AS PRO-DEMOCRACY activists prepare to march today to call for an election this year, junta leader General Prayut Chan-o-cha yesterday warned that street demonstrations would make an election even less likely.
“Tell them there must be peace in society if they want an election,” Prayut said. “Whether the election will happen or not isn’t up to me. It’s up to them. And I have already said it will happen in 2019. Stop this already. I’m so tired.”
The pro-election group led by young activists, including Rangsiman Rome and Sirawith Seritiwat, has planned to protest against the prolonged rule of the National Council for Peace and Order (NCPO) and called for the holding of an election within this year.
Rangsiman said that the demonstration would take place at Thammasat University’s Tha Prachan Campus from 4pm onwards. They would not march outside the campus, he said.
Besides the election demand, the leader said the group stood firm in its stance that the NCPO be a caretaker government that run the country only up to the election and that the Army must stop supporting the junta.
As May 22nd will mark the fourth anniversary of the coup, Rangsiman said the group would also line up activities and movements for this month.
The protest today is part of a series of rallies since late January. The series is in response to the amendment of the organic law governing the MP election that could delay the election by three months.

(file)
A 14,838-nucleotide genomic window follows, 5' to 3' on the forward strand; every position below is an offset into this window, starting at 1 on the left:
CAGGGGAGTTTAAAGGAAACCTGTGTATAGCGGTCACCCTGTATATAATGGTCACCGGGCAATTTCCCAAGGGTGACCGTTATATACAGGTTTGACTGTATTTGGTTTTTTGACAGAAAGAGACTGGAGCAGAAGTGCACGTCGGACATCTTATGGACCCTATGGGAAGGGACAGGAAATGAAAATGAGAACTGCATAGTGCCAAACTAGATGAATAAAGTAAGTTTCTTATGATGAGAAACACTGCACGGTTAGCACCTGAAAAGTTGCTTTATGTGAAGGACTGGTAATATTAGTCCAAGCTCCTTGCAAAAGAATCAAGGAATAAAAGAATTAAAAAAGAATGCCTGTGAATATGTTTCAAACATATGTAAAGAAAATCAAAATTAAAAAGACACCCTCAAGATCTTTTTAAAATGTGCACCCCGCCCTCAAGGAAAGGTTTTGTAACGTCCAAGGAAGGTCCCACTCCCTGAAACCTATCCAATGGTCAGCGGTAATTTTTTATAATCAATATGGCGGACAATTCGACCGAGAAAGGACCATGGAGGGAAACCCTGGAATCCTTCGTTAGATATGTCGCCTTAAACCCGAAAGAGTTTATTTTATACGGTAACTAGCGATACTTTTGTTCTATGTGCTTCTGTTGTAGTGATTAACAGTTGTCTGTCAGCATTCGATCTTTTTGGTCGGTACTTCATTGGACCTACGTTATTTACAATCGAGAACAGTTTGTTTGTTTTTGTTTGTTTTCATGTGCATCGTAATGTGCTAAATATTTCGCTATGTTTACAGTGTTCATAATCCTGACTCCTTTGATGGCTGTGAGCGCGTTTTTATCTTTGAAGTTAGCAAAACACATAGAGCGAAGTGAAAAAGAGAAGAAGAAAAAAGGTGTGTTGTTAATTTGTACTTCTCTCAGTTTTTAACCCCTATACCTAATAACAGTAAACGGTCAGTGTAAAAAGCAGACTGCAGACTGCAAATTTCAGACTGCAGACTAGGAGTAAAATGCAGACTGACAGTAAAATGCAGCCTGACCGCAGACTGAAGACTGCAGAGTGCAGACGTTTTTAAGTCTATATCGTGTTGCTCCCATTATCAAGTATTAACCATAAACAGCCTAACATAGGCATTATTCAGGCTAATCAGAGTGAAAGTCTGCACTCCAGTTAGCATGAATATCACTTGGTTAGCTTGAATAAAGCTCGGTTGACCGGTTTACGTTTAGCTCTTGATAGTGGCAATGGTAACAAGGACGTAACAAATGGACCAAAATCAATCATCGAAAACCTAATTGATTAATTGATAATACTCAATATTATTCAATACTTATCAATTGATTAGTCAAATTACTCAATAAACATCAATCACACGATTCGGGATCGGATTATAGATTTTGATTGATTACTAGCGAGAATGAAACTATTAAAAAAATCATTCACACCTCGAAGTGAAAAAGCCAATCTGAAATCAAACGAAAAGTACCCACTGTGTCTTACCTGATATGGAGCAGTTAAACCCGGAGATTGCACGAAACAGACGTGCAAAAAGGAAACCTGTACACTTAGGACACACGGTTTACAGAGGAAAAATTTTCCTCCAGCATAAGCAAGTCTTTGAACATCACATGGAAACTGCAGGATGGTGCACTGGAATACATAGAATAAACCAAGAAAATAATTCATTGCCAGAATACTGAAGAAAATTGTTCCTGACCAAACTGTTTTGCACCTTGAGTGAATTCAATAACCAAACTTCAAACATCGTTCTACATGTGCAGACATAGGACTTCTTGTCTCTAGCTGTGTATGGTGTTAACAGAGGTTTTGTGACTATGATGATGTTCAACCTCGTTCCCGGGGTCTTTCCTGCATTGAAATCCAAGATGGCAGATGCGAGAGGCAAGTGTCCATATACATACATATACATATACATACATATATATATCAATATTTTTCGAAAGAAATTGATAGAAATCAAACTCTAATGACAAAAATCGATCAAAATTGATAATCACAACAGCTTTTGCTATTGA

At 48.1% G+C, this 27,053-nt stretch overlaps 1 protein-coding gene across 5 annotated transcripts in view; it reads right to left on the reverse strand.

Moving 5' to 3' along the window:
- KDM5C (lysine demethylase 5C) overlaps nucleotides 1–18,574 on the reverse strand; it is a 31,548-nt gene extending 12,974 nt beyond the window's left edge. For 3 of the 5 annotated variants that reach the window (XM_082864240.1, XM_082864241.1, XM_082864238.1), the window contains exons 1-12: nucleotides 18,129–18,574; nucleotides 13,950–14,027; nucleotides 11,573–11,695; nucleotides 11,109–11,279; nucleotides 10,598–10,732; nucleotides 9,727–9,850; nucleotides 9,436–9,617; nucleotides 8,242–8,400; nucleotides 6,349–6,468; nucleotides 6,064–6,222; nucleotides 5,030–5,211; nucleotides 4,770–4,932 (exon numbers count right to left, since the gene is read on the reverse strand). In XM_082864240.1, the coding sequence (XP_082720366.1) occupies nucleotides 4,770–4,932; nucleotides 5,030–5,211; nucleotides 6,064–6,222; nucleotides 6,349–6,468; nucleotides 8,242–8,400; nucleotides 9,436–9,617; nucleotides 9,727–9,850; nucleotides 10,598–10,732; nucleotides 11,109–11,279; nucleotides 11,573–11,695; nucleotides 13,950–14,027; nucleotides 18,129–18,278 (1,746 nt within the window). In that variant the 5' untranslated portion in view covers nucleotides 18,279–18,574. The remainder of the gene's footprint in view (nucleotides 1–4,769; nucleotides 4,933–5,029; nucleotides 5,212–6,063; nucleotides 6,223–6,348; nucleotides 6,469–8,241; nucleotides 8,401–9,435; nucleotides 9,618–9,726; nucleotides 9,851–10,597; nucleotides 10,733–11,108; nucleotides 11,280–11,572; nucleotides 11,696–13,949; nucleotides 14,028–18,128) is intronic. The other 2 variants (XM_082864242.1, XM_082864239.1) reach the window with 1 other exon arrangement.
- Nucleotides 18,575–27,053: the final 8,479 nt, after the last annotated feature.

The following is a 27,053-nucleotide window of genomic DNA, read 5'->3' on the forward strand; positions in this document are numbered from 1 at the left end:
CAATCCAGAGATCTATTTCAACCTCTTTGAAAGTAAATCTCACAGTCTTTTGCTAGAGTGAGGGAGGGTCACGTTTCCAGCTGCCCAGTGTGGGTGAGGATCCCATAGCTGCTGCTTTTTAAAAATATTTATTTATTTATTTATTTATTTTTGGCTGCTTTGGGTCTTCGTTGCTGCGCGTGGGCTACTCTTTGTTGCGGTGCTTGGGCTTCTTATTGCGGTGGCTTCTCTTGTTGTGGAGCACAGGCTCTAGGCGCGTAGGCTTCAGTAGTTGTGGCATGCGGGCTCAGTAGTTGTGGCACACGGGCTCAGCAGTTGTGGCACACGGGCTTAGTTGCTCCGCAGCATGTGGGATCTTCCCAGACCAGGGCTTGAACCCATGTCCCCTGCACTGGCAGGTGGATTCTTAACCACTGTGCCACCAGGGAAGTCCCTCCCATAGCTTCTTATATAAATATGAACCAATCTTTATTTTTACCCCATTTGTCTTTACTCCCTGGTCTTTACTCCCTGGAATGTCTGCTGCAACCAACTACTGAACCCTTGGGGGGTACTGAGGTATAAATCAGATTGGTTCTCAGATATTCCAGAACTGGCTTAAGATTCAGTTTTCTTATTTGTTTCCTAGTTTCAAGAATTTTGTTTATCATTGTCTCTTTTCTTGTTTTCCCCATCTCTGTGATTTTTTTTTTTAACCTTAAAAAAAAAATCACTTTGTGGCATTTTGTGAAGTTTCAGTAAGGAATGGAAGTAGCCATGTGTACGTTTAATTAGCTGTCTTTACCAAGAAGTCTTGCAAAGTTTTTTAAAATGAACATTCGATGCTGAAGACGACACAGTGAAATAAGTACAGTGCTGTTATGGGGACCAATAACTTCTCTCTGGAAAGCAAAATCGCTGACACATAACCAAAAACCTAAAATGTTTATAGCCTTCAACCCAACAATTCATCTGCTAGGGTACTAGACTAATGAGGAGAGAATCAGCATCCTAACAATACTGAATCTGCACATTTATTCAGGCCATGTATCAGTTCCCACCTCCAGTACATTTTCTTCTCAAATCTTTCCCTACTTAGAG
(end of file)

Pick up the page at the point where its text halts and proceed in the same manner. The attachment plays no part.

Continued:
Rangsiman also said yesterday that the recent submission of the organic law governing the Senate could further delay the poll currently scheduled for February next year, too.
Authorities, meanwhile, said they were prepared for the protest and warned the protesters not to break the law.
Deputy police chief General Srivara Ransibrahmanakul said yesterday the demonstration taking place inside a university, a private estate, would not violate the political assembly law.
But whether it was an infringement of the junta ban on political assembly of five people would be decided by the Army, he said.
However, officers had been prepared for any situation that could happen, the deputy police chief said.
If the protesters marched outside the campus or violated any laws, legal consequences would follow, he said.
Those who already had a police record or an arrest warrant would be arrested if they committed any crime today, Srivara added.
Officers and plainclothes officers would be deployed, he said.
They would keep watch on any interference by a third party that could provoke violence, he said.